The government has the burden of proving the quantity of drugs for sentencing purposes by a preponderance of the evidence. Clark, 57 F.3d at 977. Hearsay evidence is permitted, but information the district court uses to establish the drug quantities involved in relevant conduct must have "sufficient indicia of reliability." United States v. Richards, 27 F.3d 465, 468 (10th Cir.1994); see also USSG § 6A1.3(a), p.s.
Defendant asserts that because the government did not provide any corroboration of Cagle's out-of-court statement concerning the quantity of methamphetamine defendant sold to her, the record does not support the district court's findings on drug quantity. Defendant relies principally upon United States v. Fennell, 65 F.3d 812 (10th Cir.1995), and United States v. Ortiz, 993 F.2d 204 (10th Cir.1993).
In Fennell we rejected the district court's use for a sentencing enhancement of an unsworn, unobserved statement by a witness as to whether defendant had fired a gun at her. We determined that the witness' statement lacked sufficient indicia of reliability. We noted that the officer who took her statement on the telephone and testified about it "could not form any opinion as to her veracity," id. at 813, and further that the record undermined "confidence in the [witness'] hearsay statements." Id. In Fennell, we emphasized that the unsworn out-of-court statements were "made by an unobserved witness." Id. By contrast, in the instant case Agent Shannon observed Cagle making the statement, and the record contains no contradictory evidence.
Ortiz is also distinguishable from the instant case. There the district court denied the defendant's motion to identify the confidential informant; thus the defendant could not call the informant to attack the government's presentation of evidence. See id. at 206-07; cf. USSG § 6A1.3 comment. ("[o]ut-of-court declarations by an unidentified infor mant may be considered 'where there is good cause for the nondisclosure of his identity and there is sufficient corroboration by other means.' ") (quoting United States v. Fatico, 579 F.2d 707, 713 (2d Cir.1978), cert. denied, 444 U.S. 1073 (1980)). Further, in Ortiz the defendant admitted only to distributing marijuana to "friends." By contrast, in the instant case defendant admitted at his plea hearing that he had made several methamphetamine distributions to Cagle.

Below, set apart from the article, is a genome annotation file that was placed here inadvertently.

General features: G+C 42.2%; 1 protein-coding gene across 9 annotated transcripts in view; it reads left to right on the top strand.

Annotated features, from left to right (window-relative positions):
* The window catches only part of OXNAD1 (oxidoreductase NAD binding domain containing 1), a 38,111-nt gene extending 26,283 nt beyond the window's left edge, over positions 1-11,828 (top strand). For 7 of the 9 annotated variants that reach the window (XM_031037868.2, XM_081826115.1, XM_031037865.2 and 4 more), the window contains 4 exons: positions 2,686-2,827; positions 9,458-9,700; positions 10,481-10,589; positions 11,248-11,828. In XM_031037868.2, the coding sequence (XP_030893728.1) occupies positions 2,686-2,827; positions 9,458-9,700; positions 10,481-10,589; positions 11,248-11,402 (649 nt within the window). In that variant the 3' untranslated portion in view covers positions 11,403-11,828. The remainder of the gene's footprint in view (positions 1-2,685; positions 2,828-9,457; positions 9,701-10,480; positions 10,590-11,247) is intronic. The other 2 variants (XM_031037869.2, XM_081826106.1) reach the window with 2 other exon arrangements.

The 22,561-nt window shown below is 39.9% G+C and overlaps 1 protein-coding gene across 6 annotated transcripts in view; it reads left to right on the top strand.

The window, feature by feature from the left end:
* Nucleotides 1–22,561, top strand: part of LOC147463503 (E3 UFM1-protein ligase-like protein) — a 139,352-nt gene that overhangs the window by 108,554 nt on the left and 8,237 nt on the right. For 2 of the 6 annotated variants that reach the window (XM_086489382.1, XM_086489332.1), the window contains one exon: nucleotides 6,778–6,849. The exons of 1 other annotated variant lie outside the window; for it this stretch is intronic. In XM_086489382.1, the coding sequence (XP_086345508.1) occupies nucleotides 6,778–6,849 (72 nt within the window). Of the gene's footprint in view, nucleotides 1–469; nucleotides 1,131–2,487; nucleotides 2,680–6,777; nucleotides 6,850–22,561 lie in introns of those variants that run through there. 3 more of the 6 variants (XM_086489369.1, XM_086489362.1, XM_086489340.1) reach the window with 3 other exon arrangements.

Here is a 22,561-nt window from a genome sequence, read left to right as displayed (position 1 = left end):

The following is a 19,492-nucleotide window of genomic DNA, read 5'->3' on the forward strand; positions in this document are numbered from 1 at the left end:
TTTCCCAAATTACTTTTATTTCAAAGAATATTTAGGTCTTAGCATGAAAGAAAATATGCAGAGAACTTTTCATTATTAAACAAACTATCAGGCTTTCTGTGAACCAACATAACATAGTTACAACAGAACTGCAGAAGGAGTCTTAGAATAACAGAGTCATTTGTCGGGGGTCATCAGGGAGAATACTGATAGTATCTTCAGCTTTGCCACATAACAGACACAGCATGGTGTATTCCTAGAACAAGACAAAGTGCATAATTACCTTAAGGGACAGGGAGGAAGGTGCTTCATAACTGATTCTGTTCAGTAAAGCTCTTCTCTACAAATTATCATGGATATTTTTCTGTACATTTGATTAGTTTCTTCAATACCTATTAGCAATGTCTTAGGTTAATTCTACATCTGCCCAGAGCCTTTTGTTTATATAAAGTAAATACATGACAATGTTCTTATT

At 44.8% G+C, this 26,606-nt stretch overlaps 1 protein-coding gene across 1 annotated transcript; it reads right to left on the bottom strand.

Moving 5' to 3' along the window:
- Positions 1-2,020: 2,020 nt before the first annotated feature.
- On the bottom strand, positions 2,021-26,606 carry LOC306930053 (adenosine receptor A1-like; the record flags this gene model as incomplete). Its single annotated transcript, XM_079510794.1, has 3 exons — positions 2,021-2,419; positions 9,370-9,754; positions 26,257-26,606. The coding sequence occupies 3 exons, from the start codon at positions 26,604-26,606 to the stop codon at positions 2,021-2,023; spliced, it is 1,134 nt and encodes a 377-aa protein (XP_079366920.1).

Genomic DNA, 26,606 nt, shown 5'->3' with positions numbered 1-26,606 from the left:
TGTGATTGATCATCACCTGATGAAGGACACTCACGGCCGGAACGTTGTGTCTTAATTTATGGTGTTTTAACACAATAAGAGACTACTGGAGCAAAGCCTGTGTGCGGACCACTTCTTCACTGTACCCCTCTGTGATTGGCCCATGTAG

As we stated in United States v. Ballard, 16 F.3d 1110, 1115 n. 5 (10th Cir.), cert. denied, 114 S.Ct. 2762 (1994), "the commentary upon which Ortiz relies refers to out-ofcourt statements by unidentified informants.... The Guidelines allow the court to consider any information 'so long as it has "sufficient indicia of reliability to support its probable accuracy." ' " (emphasis added) (citations omitted). We believe that the statements of Cagle--recounted by Agent Shannon and supported to some extent by defendant's own admission--had sufficient indicia of reliability that the district court could base its drug quantity determination on that evidence.
This order and judgment is not binding precedent, except under the doctrines of law of the case, res judicata, and collateral estoppel. The court generally disfavors the citation of orders and judgments; nevertheless, an order and judgment may be cited under the terms and conditions of 10th Cir. R. 36.3
Defendant was indicted on five counts which included charges of participation in a drug conspiracy, distribution of marijuana, possession with intent to distribute methamphetamine, and illegal possession and use of firearms. The government agreed that after defendant's sentencing, it would dismiss all charges except the count for distribution of marijuana